The session focus on the scenario during India Pakistan partition
SahityaMitra Shreya Sanghvi Shah from SaMvitti foundation narrated the short story of ‘Toba Tek Singh’to the staff members of Mahila Police station in Vadodara. Written by Sadat Hasan Manto the whole session took the participants towards the scenario during the partition of India-Pakistan following the independence of Pakistan in 1947. Participants could relate to the story with their real life experiences.
The story recounts the effects of partition on a very particular portion of the population. The protagonist of the story is a Sikh inmate of an asylum in Lahore named Bishan Singh. Everyone in the asylum calls him Toba Tek Singh, by the name of his village. He is almost bald and his legs swollen because he seems to be standing all the time.
He has a habit of speaking this meaningless phrase, “Upar di gur gur di annexe di bedhiyana di moong di daal of di Pakistan and Hindustan of di durr phitey mun”, which means: “The inattention of the annexe of the rumbling upstairs of the dal of moong of the Pakistan and India of the go to bloody hell!”
Family members, who used to visit him, now no longer come. He repeatedly asks his fellow inmates whether Toba Tek Singh (his old town) is in India or Pakistan, but nobody knows the answer. One day Fazaludin, an old Muslim friend from his village, visits Bishan Singh, who doesn’t recognize the man.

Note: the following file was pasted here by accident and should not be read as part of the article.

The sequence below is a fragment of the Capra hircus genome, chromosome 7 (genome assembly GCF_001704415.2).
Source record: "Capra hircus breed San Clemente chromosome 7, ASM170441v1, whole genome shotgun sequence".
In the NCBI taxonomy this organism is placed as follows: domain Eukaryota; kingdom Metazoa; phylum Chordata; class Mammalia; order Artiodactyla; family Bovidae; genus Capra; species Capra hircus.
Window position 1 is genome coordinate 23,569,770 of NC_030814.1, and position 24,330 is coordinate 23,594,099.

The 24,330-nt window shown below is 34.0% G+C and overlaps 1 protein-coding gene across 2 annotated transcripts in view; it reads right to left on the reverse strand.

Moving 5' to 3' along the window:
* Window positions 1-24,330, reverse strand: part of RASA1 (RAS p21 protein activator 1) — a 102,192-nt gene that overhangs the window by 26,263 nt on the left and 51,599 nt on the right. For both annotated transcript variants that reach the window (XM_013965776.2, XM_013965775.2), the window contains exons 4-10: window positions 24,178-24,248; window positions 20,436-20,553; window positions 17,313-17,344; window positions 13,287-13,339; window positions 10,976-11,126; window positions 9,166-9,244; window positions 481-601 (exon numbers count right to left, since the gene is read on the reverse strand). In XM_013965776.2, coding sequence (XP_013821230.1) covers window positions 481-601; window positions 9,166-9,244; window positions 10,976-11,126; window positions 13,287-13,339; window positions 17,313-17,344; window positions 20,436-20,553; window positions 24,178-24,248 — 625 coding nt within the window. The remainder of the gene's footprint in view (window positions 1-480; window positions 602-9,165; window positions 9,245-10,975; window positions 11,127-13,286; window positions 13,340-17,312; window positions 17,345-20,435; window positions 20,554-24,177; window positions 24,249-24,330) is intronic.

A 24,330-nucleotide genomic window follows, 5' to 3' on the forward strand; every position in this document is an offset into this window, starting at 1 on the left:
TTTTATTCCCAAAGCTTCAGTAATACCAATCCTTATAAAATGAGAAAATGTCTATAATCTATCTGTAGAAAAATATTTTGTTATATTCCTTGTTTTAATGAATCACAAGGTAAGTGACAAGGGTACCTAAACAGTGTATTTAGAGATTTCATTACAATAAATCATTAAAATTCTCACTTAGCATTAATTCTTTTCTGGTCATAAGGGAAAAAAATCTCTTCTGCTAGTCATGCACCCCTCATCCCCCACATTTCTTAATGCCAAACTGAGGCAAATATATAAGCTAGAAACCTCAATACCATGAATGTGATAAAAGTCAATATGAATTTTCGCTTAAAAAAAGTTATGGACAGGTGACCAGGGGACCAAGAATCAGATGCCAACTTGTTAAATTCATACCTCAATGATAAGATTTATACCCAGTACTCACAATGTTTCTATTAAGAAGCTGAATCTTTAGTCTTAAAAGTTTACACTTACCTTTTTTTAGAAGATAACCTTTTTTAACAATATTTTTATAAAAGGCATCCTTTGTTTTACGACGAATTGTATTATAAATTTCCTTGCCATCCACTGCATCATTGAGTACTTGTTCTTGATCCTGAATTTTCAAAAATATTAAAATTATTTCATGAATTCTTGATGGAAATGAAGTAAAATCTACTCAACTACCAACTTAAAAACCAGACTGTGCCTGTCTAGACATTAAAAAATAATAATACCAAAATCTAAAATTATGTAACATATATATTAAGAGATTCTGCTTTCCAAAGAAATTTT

Fazaludin shares that Singh’s family has safely gone to India. Fazaludin also shares that only his buffaloes and their calves are left back. Singh asks him whether he knows about Toba Tek Singh. In answer to Singh’s question he replies, “In India…no, in Pakistan.”
The transfer of the inmates takes place on a cold winter evening. Hindu and Sikh lunatics are boarded on buses and taken to the border. When Bishan Singh steps down from the bus and is asked to register, he asks the officer, “Where is Toba Tek Singh, in India or Pakistan?” The officer replies that it is in Pakistan now. Bishan Singh attempts to run, but is overpowered by the Pakistani guards who try to push him across the dividing line towards India. However, he refuses to move.
The story ends with Bishan Singh lying down in the no man’s land between the two barbed wire fences of India Pakistan. In between, on that piece of ground that had no name, lay Toba Tek Singh.”
At the end of the session participants could visualise how Toba Tek Singh would have looked like and what would have happened if the same situation had occurred in the present time.